Let’s have a quick look in at the American League East to start the day:
- The Red Sox rotation is now facing questions on several fronts. Clay Buchholz is set to return this week to see if he can salvage his season, but it is unclear whose place he will take with youngsters Brandon Workman and Rubby De La Rosa throwing well in their recent stints. Meanwhile, Jake Peavy is struggling, and as Pete Abraham of the Boston Globe reports, manager John Farrell did not dismiss out of hand the idea that Peavy could lose his turn.
- Then, there is Felix Doubront, who has scuffled to a 4.99 ERA but could be a trade chip, according to the Globe’s Nick Cafardo. A front office source recently told Cafardo that Doubront would draw interest if dangled because he is left-handed, has excellent pure stuff, and is affordable (he makes just $586K this year in his final pre-arbitration season).
- Scott Boras, who represents young Red Sox infielder Xander Bogaerts, discussed the future for the top young talent in an interesting chat with Jason Mastrodonato of MassLive.com. No extension talks have taken place for the 21-year-old, said Boras, who indicated that he believes most early-career extensions do not provide sufficient value to the player (while noting that he is willing to negotiate such contracts when it makes sense or when directed by a player). When asked if he had thought about the possibility of a pre-arb deal for Bogaerts, Boras said with a laugh that he is “usually not the one that raises these subjects.” He went on to explain that most of his attention goes toward helping his clients stay focused and improving as ballplayers, not on making deals.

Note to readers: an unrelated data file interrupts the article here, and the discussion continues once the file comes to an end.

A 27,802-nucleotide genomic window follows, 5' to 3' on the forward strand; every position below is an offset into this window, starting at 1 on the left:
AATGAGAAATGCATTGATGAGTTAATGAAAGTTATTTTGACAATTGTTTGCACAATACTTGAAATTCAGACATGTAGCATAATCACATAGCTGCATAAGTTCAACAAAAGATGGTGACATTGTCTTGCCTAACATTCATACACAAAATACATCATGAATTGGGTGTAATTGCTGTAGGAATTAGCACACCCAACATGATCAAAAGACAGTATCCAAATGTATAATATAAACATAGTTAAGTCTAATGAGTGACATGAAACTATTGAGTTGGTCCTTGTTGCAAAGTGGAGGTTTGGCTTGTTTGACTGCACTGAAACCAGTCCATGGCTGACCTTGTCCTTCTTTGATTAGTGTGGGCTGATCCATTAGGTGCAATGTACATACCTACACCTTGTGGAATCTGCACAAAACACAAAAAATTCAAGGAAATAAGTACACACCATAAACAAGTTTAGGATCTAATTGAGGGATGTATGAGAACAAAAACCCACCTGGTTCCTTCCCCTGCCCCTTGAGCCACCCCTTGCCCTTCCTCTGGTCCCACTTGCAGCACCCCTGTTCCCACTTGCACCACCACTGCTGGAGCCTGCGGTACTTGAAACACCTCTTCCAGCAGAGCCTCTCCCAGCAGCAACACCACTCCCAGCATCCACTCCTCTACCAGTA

- It is still early in the span of some of the large free agent contracts doled out last winter, but Joel Sherman of the New York Post says that there is enough information to begin seriously assessing whether the Yankees erred in letting Robinson Cano and Curtis Granderson walk while spending big on Carlos Beltran, Jacoby Ellsbury, and Brian McCann. The total commitment in dollars and years was very nearly identical between each group of players — albeit distributed quite differently — but Sherman says he believes the Yanks could have saved a fairly significant amount of money had the club aggressively pursued its own free agents. Meanwhile, the early returns on the field suggest to Sherman that New York would be better off with its departed pairing.